Another “Robocall” Bill Dropped Into the Legislative Hopper
The proposed robocall legislation bin is filling up this Congress. Although it comes with no fancy acronym like the TRACED Act (S. 151) or HANG-UP Act (H.R. 1421), the latest addition to the pile is H.R. 1575, the Robocall Enforcement Enhancement Act of 2019.
Authored by freshman Democratic Congressman Jefferson Van Drew, of New Jersey’s Second Congressional District, the bill was introduced on March 6 and referred to the initial home of such legislation in the House of Representatives – the Energy and Commerce Committee. While the text of H.R. 1575 is not yet available, Congressman Van Drew’s press release summarizes that his enforcement-oriented proposal (a) authorizes the Federal Communications Commission (FCC) to pursue cases against robocall rule violations without first issuing a citation; (b) increases the statute of limitations for the FCC to pursue caller id spoofing violations from two years to three years; and (c) increases the statute of limitations for the FCC to pursue robocall violations from one year to three years.
To date, no companion Senate bill has been introduced, but S. 2964, with the same title, was offered last April by Senator Brian Schatz (D-HI) and 11 Democratic co-sponsors. It included comparable substantive provisions. Stay tuned to see if this initiative reappears in the Senate.
Congressman Van Drew is not a member of the Energy and Commerce Committee, but that Committee’s Chairman, Congressman Frank Pallone, is from the neighboring 6th Congressional District in New Jersey. Chairman Pallone has his own proposal, H.R. 946, the Stopping Bad Robocalls Act, to clarify the prohibitions on making such calls. So there are parallel interests between the two New Jersey Democrats.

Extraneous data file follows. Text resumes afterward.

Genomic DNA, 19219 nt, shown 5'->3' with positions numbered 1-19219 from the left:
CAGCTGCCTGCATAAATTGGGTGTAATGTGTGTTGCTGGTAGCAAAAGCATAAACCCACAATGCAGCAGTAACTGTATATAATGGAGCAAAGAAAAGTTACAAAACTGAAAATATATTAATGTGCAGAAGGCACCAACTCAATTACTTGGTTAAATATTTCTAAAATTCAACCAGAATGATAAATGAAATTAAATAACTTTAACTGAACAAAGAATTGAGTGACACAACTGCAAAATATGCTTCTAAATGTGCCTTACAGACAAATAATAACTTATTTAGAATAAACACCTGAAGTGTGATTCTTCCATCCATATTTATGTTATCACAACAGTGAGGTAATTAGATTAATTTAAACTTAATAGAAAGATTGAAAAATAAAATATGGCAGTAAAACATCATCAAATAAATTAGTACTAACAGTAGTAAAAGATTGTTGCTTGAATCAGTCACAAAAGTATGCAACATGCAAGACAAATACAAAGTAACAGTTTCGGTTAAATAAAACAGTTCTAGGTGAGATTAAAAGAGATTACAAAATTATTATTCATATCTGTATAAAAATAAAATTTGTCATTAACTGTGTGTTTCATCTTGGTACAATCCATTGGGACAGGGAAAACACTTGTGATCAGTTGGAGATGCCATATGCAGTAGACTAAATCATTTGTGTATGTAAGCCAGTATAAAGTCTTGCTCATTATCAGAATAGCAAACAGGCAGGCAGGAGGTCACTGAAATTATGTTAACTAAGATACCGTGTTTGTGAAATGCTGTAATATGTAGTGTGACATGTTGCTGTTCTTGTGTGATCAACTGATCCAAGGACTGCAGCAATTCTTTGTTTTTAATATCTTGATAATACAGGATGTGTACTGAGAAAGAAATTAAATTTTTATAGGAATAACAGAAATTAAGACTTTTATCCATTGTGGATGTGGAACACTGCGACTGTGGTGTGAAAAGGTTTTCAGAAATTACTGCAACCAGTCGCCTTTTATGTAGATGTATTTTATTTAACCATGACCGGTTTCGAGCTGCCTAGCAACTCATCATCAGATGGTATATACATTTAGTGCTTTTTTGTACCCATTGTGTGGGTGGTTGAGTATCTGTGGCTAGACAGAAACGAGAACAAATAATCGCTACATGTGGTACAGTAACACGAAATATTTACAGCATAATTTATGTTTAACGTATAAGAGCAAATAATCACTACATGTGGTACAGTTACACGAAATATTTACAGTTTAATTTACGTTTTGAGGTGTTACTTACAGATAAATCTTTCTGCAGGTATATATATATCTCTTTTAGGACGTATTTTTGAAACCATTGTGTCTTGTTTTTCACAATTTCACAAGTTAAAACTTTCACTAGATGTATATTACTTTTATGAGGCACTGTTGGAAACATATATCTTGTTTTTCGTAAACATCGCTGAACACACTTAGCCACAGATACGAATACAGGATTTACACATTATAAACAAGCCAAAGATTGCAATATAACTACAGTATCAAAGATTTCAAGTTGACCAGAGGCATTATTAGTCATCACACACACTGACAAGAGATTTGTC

One interesting component to the Van Drew proposal is the elimination of the requirement that the FCC, before seeking to impose a monetary penalty for TCPA violations, issue a warning “citation” if the alleged violator does not hold an FCC license/authorization or is not an applicant for such authority. Such a warning, then followed by additional violating conduct, would no longer be a prerequisite to initiating the process to impose a forfeiture liability on such entities under Section 503 of the Communications Act.
The future prospects for H.R. 1575 are uncertain at this point. There are no co-sponsors. But Democratic control of the House and the focus of the jurisdictional Committee Chair and other Committee Democrats on issues surrounding robocalls violating the TCPA arguably enhance its prospects. We will be watching to see if a hearing is planned to examine collectively the pending robocall proposals.
A postscript as we complete this post, yet another bill, H.R. 1602, was introduced just yesterday by Republican Congressman David Kustoff of Tennessee’s 8th District. No text or press release is as yet available, but the described purpose is to “deter criminal robocall violations and improve enforcement of Section 227(b) of the Communications Act.” The bill is also headed for the Energy and Commerce Committee.